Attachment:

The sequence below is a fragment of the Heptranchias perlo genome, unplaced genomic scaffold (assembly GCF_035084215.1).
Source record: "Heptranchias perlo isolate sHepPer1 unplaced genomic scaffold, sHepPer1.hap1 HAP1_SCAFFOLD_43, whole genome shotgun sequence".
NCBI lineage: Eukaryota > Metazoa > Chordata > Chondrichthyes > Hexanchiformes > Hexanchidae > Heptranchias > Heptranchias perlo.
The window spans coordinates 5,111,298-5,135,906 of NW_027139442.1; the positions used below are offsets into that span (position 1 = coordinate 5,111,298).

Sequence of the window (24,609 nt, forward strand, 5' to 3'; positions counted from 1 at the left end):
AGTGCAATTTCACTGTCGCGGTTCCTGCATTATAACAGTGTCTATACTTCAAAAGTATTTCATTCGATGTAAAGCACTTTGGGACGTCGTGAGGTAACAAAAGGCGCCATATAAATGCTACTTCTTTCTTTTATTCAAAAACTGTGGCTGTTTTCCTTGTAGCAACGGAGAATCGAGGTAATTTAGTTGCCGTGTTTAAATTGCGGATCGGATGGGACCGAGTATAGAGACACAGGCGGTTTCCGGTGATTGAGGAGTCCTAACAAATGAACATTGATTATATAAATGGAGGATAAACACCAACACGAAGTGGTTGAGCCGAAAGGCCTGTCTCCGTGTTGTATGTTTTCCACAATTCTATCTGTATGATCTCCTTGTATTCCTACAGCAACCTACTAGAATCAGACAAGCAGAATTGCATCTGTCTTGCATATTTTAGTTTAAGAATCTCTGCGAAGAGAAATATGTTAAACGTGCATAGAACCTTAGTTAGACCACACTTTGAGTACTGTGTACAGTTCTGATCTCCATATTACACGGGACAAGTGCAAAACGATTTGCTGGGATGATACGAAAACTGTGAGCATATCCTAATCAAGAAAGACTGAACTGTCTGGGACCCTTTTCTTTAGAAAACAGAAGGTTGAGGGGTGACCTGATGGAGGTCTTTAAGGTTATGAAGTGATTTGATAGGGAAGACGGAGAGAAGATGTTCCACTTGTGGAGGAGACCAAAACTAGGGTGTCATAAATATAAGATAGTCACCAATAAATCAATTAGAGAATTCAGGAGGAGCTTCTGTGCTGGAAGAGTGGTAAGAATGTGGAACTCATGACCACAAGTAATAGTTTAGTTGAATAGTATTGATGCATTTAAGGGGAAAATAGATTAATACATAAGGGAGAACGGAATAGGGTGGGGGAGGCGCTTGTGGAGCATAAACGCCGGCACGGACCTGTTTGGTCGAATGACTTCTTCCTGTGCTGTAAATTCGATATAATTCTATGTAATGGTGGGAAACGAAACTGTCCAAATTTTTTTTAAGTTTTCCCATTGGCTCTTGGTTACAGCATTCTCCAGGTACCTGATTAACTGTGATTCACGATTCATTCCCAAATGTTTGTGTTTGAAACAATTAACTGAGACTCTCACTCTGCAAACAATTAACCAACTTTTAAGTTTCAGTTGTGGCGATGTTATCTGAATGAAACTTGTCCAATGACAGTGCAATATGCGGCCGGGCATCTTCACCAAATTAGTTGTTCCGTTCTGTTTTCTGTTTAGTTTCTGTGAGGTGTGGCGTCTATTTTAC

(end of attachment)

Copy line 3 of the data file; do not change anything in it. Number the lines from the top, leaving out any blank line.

NCBI lineage: Eukaryota > Metazoa > Chordata > Chondrichthyes > Hexanchiformes > Hexanchidae > Heptranchias > Heptranchias perlo.